Ch. III. Aninquiry, whether it be most advantageous for Scotland to puh the manufacture of coarse linen, or fine, most ; a question yery proper to be satisfactorily answered for the benefit of both landholders and fiaxraisers. This will lead me to take notice of a very palpable mistake of the author, in contrasting the average value of the linens stamped in Scotland, with the average value of the linens stamped in Ireland, which has inade him throw a very unjust aspersion on the honourable board of trustees officers, intrusted with the Scots stamps, as if they were generally a third part out in their judgement, of the value of the linens stamped by them. He indeed supposed they do not take the same care of the value, as the me, sure of their cloth ;, but I must acquaint all whom it may concern, that it is the duty of every officer, after looking over and measuring a piece of cloth, to put a value on it to the best of his judgement, which he affixes over the number of yards; which values are summed up, as well as the yards, to make up the aggregate sum of each sent to the office, and that each of these officers confiders himself as upon oath, as well to value, to the best of his judgement, as to the number of yards. I had other three chapters more to add; but as I have already cut out work for a twelvemonth, and who knows what change may be in that time ; befides this is already run to a considerable length; so, for the prefent, I am your humble servant.

Criticus fed non Creticus. P. S. As the author has inserted two or three large blads of Latin, which I do not well understand, though

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once a Latin scholar, but as honest a one as ever came
from sehool, for, so far from carrying away any thing
that did not belong to me, 'I chose rather to leave the
greatest part of what I had honestly paid for. A tak
for your learned correspondents, to give'a good English
translation of my name, and for the future, when they
insert more than four Latin words at a time in any
English book, I would propose that they give a good
tranflation below, for the benefit of English readers
if they be able, that is to say..

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Remarks on Liberty.

To the Editor of the Bee. ... 'Sir, On reading the article France No. IV. of your hile torical chronicle, the following thoughts were suggests

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Revolutions in focieties and nations are not affairs universally demonftrable, that owe their perfection or circumscription to the powers of the human mind. These belong rather to the nature of cause and effect. Their hidden and secret nature are beft known by their consequences. One cause however is obvious, the oppression of men in power. Despotic governments might preserve the peace and felicity of their subjects by leo! nity and equity of administration. The people under : such princes might be cemented to their sovereigns without so much as knowing for why—at least with:out any inquiry into the rights of sovereignty. But whenever oppression begins, the painful chains fpeak to their understanding more emphatically than all the eloquence of Demofthenes. Another evident reason of ftaté-revolution is, the introduction of commerce. The heads of the people might even be generous and hus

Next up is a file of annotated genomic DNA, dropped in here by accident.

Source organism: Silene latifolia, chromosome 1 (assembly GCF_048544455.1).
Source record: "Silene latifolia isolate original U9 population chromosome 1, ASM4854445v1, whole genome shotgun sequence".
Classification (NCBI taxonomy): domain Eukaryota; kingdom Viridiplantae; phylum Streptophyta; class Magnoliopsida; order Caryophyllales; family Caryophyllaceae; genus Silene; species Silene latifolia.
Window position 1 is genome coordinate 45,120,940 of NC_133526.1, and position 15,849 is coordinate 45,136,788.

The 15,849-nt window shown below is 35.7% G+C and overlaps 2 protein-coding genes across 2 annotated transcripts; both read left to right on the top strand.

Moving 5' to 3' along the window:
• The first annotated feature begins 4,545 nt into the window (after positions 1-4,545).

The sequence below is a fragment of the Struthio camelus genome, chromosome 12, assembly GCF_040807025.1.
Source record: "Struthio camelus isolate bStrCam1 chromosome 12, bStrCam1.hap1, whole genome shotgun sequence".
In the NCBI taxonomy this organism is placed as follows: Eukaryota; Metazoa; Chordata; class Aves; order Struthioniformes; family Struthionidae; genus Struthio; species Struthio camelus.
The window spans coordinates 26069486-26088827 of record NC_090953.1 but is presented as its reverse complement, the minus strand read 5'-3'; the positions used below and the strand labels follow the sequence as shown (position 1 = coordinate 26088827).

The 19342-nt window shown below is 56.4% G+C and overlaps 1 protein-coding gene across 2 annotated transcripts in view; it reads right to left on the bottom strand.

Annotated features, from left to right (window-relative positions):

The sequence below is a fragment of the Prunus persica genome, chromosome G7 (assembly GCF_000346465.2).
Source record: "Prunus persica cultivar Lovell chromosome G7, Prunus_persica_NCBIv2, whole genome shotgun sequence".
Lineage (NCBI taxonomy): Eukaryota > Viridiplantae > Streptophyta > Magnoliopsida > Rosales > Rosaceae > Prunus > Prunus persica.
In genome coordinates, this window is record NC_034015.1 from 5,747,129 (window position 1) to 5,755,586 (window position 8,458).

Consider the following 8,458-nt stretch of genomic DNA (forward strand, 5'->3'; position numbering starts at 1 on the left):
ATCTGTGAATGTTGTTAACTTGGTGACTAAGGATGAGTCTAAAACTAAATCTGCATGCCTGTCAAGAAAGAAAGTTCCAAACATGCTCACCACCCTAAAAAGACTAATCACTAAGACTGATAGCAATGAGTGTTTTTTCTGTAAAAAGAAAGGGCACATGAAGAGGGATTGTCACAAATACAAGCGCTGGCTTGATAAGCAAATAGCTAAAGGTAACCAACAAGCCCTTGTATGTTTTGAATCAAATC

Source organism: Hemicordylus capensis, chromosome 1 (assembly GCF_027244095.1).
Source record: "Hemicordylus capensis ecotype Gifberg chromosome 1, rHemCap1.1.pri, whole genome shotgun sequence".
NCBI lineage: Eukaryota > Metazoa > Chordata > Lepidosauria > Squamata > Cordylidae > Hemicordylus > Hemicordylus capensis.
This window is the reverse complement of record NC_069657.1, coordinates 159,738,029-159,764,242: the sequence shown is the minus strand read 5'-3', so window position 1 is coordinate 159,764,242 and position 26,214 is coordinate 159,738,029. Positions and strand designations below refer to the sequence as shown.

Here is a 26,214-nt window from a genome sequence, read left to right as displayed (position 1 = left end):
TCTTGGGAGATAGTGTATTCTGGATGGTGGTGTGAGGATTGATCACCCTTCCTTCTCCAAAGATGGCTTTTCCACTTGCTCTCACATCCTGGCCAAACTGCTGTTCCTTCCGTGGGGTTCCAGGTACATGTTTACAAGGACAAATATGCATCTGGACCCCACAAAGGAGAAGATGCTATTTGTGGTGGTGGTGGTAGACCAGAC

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mane in framing an absolute government: but these principles being only flexible, and corruptible by in.. tereft, what can save a nation from utter ruin, but the common and commercial people? and how shall these become saviours of their country, unlefs by mechanical ingenuity and commerce, they obtain influ. ence to raise up their dignity ? Unless they industri. ously cultivate those arts, which have fertility to supply the defects of nature ? Oppreffion, therefore, matching with influence and mental refinement, will struggle and debate from their own weight and importance; and the result must turn out according to the fuperior balance of contending powers. Such things appear to have been two causes of the French Revolution, which, if as stedfastly maintained in infancy, as at the birth, must be productive of the manhood of liberty. If there principles laid down are general, Spain in its multiplied degrees of fociety, and ill fituation for trade, on account of the influx of the Mexican fpecie, must yet fpur long in the furrows of flavery.

Un ami inconnu, · Paisley 31st January 1791.

oboust :
15:11 tis... To the Editor of the Bee.

o SIR, sem As a freind to every attempt to serve the community, I cannot but be interested in the success of your weekly publication. I send you a short paper on the means of promoting agricultural knowledge, and the great bene- , fits, which may be derived from it to this country. If;, my future correspondence shall be thought worth your acceptance, I will pursue this subject. 4313 Ile Illit, ', in r esni !, JAQUES.

Gæteris Specimen esto, said Cicero to Atticus; and he said wisely : for such is the influence of example over